Using nutrition to recovery from injury
There are many components to a successful rehabilitation program, such as, physiotherapy, strength training, conditioning, possibly surgery, although nutrition is usually largely overlooked. We know that good nutrition is important to supply nutrients, vitamins, and minerals throughout the body to maintain energy levels, to maintain a strong immune system, and to regulate hormone levels. So why can’t we use nutrition to help us recover quicker from an injury?
Injury recovery seems messy and unorganized although the body has a very systemic approach to injury repair;
Stage 1: Inflammation
When we sustain an injury the vessels that supply that tissue (muscle, bone, connective) likely also get damaged, meaning that tissues supply of oxygen and nutrients is impaired. This lack of blood flow and actual physical damage leads to cell death. In order to clear out the dead cells and lay down new ones, the body kicks off it’s inflammatory process.
Stage 2: Proliferation
Once the inflammation phase is over, most of the damaged tissue is removed and new vasculature will have developed. This new blood supply will now nourish the damaged area and allow to new cell growth to occur.
Stage 3: Remodelling
With new cells being laid down they can be remodelled and somewhat normal function can be restored. With the injury repair process in mind we can now start to look at how nutrition can have an impact on each of the stages above.
Once an injury has been sustained, not consuming enough energy (calories) can prevent the damaged tissues from recovering. In fact energy needs maybe increased during acute injury due to the increase work the body has to do to repair itself. Our Basal Metabolic Rate (amount of energy we burn during the day without exercise, BMR) can increase by up to 50%. However we need to match our energy needs with our exercise output, therefore if pre-injury exercise volume was high and is now reduced so to much the energy intake. As you can see energy intake should be reduced (relative to the training and competition) although, we must be careful not to reduce it too much as undereating can impair injury repair process.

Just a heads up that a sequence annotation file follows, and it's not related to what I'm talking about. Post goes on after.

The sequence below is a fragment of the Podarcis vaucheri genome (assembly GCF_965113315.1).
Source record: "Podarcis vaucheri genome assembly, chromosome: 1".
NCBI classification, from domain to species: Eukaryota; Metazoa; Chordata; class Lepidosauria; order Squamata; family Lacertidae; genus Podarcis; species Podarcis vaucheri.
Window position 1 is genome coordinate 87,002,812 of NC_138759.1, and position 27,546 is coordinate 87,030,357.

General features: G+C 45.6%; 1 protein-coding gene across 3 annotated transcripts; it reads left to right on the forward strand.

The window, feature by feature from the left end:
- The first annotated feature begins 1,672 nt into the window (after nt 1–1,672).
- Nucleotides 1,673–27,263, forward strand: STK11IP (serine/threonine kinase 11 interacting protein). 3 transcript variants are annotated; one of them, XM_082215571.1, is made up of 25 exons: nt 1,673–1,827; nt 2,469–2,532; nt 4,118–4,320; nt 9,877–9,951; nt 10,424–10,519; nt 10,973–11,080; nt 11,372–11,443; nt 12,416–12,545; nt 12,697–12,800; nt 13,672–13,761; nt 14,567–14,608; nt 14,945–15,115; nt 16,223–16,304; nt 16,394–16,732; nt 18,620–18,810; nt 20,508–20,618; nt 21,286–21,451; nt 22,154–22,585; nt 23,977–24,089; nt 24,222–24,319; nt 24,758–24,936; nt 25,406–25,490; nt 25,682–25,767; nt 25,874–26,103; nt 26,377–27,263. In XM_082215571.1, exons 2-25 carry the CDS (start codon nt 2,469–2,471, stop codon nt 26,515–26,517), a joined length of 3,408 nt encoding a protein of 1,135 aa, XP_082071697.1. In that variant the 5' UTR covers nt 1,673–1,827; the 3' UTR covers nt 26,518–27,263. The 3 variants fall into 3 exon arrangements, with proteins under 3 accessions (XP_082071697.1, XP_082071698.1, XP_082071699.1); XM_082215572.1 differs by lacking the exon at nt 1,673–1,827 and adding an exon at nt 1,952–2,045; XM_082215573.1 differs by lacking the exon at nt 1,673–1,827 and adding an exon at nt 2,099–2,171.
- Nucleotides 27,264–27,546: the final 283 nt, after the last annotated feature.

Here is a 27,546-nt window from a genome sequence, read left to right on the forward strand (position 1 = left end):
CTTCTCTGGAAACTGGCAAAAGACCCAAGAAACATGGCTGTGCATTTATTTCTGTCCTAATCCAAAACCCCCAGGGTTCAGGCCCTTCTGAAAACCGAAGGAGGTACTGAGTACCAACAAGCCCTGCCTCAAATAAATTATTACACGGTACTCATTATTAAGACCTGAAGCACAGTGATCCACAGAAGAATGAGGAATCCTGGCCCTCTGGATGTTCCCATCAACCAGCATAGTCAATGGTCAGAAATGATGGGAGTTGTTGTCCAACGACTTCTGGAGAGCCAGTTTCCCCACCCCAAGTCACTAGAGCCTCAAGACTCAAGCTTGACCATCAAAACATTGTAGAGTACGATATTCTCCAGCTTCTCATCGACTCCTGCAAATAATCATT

Along with energy, it’s also important to consider the macronutrients (protein, fat and carbohydrates) requirements during the injury repair period. Protein can help speed up the healing process, it’s recommended that an athlete consumes 1.5-2.0 grams/kilogram of body weight. Fats, in particular omega 3’s, have anti-inflammatory properties, while omega 6’s are pro-inflammatory. Therefore, it’s recommended that injured athletes should reduce their omega 6 intake and increase their omega 3 intake, for example, eating more salmon, tuna, walnuts and less refined oils. Carbohydrates will be important to keep the anabolic hormone insulin stable, which assists in tissue growth or healing. Carbohydrate sources such as fruits and vegetables are the best options as they also provide important micronutrients (vitamins and minerals), while processed carbohydrates (including sugars) should be avoided as these may trigger inflammatory processes in the body.
Micronutrients (vitamins and minerals)
Vitamins and minerals don’t necessarily have a direct impact on tissue healing, although they are still very important to the athlete during the injury recovery process. The most important micro-nutrients appear to be vitamins A, B, C, D and minerals calcium, copper, iron, magnesium, manganese and zinc. Fruits, vegetables, nuts, seeds and high quality meat are great sources of these micro-nutrients.
Turmeric, garlic, bromelain, Boswellia and flavonoids have all shown to have anti-inflammatory effects. Although it should be noted that too much anti-inflammation can have a negative effect on healing during the acute injury phase. The idea is to use anti-inflammatories to control the inflammation during these phases.
Nutrition is an important part to any athletes quest for improved performance, yet it is so often over looked when we get injured. Being injured is not a time for self pity and binge eating, it’s an opportunity to get better.